Remove the section of strap with holes on it by pressing the button on the Apple Watch body, then slide the new piece in.
The other side of the strap - the one with the stud that goes in the holes when you fasten the strap on your wrist - is also removable in the same way, which enables you to swap in third-party straps or Apple alternatives. But when adjusting for wrist size it's only the hole strap that is swapped out.
Power on & charge up
The button on the side of the Apple Watch - below the rotatable Digital Crown dial if you're wearing it on your left wrist and above it on the right wrist - is officially known, I kid you not, as the Side Button. On the watch made by Apple called the Apple Watch. Call a spade a spade, that's my motto.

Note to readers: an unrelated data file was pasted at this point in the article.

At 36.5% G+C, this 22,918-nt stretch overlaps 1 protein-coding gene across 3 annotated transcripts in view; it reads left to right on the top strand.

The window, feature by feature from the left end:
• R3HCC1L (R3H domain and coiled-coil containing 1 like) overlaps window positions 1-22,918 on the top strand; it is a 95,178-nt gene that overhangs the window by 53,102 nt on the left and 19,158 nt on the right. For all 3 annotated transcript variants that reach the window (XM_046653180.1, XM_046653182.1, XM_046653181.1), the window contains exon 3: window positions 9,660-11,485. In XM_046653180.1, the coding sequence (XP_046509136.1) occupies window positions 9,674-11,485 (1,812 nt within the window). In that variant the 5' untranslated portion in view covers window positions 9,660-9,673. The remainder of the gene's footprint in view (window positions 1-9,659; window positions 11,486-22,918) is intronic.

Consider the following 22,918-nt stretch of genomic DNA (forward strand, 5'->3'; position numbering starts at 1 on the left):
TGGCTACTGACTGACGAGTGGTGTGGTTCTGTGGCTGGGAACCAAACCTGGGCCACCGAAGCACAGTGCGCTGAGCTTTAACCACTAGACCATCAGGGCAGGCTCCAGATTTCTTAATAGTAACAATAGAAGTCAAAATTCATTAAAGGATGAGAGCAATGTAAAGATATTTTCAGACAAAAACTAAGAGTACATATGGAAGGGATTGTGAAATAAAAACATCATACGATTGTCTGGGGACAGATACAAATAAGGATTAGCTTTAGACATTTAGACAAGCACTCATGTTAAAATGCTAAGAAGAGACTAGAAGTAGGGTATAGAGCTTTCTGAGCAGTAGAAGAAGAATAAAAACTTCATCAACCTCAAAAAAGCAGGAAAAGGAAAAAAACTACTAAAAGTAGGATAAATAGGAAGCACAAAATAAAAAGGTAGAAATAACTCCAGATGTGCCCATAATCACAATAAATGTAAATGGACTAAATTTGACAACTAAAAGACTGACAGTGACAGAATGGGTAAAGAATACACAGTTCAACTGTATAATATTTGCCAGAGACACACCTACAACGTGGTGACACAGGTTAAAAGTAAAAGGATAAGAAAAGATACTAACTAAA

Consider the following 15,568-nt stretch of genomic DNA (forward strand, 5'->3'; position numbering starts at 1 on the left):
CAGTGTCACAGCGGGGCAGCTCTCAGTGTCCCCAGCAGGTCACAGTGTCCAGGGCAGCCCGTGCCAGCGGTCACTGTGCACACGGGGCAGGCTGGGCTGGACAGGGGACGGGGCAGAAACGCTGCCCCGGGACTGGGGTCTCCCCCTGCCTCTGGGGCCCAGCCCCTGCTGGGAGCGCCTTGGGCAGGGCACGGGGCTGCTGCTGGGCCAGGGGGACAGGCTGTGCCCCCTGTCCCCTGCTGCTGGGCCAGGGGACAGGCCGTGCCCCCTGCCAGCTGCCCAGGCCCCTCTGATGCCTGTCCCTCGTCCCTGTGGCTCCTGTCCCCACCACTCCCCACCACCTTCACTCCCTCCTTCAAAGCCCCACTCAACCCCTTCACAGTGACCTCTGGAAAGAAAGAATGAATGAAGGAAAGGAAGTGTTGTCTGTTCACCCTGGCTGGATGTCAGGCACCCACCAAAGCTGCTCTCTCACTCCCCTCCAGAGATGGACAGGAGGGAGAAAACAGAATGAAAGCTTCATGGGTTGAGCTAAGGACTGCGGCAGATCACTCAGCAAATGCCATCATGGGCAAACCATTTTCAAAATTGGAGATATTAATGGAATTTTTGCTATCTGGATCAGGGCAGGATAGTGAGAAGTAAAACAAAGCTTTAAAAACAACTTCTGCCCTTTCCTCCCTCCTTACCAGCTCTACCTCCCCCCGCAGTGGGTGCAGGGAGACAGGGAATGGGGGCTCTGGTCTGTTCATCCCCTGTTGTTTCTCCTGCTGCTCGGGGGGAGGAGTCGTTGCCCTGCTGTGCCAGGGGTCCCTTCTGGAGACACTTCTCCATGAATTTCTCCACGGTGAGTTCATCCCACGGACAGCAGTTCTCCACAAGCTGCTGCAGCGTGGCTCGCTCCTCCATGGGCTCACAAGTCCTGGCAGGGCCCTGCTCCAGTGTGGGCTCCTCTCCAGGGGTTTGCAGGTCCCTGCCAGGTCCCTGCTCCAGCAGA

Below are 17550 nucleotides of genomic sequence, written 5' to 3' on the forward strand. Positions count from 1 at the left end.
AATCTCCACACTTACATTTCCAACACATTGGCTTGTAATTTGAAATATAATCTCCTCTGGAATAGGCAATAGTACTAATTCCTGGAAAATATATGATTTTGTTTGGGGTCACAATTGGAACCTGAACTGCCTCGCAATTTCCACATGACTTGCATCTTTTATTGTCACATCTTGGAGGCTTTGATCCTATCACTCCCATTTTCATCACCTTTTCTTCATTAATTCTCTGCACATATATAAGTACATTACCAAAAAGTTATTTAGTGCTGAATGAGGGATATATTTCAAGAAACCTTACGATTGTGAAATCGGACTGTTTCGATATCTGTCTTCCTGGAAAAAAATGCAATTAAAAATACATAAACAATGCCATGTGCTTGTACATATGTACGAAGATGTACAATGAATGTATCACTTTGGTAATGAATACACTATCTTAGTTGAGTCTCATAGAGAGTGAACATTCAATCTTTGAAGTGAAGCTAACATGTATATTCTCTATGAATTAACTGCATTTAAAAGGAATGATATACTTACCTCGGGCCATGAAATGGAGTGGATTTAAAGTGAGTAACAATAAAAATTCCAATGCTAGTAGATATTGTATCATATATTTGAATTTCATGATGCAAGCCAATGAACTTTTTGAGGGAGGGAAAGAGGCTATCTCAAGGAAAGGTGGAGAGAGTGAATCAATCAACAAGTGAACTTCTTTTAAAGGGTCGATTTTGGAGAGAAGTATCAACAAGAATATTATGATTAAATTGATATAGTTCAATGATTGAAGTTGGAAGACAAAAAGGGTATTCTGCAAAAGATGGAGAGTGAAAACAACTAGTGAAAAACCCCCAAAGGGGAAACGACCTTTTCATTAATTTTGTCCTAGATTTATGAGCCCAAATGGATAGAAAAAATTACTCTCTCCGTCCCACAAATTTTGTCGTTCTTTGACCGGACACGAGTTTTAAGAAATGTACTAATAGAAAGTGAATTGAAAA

Anyway, the Side Button is primarily there (as of the launch of watchOS 3) to give you access to the app dock: press the Side Button and you'll be able to swipe through the apps that are open or frequently used, or move through them by rotating the Digital Crown.
This is a convenient way to switch apps (much better than the fiddly screen icons, in our view), and the frequently used apps should open quicker too, because the watch will know to have them running the background.
In watchOS 2 and earlier, the Side Button was programmed to provide a shortcut to your favourite contacts.